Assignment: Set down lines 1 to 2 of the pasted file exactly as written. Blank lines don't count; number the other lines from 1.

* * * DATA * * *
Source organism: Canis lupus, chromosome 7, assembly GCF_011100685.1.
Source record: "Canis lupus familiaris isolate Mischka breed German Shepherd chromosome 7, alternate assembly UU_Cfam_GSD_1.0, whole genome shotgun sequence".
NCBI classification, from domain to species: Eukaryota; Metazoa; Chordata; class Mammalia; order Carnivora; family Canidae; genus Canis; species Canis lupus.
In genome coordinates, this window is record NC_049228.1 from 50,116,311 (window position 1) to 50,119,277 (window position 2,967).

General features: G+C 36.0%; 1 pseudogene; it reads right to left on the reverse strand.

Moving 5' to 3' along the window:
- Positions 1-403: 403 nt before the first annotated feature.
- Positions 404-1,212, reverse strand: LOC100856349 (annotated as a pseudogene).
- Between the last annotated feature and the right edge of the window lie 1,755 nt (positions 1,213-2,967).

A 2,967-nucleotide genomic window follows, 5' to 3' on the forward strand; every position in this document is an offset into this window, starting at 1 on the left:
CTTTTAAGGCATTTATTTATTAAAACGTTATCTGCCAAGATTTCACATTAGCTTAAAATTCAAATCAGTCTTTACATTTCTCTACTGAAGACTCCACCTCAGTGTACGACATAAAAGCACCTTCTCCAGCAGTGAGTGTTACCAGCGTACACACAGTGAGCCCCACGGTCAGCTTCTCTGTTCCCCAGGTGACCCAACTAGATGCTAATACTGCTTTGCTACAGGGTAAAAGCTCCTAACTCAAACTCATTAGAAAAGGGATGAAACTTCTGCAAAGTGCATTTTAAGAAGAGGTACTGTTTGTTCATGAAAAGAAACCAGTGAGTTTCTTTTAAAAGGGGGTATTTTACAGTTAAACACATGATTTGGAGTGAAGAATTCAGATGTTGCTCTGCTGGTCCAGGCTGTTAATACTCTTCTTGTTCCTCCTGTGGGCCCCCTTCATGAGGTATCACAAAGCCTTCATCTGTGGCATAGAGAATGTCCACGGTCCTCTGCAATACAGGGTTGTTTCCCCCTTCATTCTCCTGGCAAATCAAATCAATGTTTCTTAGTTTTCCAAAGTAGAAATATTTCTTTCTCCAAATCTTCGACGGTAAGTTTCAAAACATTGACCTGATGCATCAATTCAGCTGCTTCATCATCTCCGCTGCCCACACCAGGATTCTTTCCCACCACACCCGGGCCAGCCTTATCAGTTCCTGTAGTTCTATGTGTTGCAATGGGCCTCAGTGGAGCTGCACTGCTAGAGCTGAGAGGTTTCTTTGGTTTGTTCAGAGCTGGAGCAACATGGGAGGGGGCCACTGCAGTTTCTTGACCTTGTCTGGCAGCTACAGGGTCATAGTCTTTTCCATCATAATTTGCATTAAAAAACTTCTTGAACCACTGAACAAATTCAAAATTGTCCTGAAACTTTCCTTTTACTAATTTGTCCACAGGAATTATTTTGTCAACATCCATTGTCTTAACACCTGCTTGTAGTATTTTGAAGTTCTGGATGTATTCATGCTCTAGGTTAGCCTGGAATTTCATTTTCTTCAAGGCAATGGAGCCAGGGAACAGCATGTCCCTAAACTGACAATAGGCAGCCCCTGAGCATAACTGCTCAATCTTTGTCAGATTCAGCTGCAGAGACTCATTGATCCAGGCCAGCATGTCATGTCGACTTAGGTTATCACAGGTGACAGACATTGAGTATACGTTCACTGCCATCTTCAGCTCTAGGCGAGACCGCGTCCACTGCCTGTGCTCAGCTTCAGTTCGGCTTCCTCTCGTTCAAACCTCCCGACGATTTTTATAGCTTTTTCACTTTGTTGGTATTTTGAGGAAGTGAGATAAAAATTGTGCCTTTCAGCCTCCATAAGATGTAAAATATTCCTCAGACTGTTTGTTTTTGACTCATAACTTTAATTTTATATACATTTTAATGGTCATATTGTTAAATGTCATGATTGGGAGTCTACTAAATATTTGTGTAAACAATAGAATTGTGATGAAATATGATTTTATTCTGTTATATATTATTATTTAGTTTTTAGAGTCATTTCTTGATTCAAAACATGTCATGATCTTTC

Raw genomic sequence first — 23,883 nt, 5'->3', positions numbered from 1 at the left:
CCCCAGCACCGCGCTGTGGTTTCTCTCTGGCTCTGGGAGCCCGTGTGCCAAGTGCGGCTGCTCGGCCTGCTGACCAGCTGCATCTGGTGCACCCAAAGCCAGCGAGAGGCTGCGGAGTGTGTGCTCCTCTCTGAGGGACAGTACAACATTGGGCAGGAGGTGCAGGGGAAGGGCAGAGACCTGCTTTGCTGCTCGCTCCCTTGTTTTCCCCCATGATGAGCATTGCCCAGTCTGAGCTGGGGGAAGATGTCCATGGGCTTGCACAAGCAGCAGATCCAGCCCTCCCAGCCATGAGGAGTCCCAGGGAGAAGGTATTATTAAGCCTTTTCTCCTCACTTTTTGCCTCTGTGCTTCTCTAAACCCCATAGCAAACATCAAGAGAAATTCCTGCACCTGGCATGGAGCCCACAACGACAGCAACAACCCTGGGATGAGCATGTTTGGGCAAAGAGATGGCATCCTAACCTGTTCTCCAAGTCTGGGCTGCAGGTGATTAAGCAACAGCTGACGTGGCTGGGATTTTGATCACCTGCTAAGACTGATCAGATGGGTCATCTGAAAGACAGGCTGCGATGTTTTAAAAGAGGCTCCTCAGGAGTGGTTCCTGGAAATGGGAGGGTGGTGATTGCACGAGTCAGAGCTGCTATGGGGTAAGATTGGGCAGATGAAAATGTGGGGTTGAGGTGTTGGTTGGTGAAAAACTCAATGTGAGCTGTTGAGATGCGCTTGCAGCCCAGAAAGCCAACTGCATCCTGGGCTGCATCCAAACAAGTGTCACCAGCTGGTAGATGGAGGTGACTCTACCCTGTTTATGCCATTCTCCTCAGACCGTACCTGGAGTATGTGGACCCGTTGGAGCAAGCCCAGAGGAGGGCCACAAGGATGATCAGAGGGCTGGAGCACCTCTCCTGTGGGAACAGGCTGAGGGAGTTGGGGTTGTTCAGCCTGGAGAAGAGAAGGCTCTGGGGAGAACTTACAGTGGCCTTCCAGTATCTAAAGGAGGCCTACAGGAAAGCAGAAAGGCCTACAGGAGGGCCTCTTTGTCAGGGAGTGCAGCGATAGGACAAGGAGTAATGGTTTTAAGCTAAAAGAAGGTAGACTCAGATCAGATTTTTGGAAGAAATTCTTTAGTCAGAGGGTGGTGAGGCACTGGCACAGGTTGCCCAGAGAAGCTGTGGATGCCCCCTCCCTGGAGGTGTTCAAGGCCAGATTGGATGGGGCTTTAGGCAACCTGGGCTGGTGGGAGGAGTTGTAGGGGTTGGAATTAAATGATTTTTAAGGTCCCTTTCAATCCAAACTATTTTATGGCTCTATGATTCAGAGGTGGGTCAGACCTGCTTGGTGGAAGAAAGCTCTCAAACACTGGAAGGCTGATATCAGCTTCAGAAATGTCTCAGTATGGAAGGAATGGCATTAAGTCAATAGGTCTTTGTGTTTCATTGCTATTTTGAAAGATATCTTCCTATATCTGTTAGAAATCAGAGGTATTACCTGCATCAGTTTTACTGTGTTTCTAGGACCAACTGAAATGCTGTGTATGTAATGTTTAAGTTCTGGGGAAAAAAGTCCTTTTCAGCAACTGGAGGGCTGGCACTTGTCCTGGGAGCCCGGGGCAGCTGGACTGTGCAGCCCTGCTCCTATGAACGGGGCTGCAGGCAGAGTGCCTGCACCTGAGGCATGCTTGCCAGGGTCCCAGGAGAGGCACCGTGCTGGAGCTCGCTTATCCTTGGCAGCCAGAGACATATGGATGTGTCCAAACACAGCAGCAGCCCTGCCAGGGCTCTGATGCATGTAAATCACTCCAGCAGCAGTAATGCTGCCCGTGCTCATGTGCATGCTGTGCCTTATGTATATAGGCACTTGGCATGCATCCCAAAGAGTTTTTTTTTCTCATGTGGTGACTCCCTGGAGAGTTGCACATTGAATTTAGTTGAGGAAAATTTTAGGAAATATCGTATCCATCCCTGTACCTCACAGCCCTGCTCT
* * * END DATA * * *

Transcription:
Source organism: Canis lupus, chromosome 7, assembly GCF_011100685.1.
Source record: "Canis lupus familiaris isolate Mischka breed German Shepherd chromosome 7, alternate assembly UU_Cfam_GSD_1.0, whole genome shotgun sequence".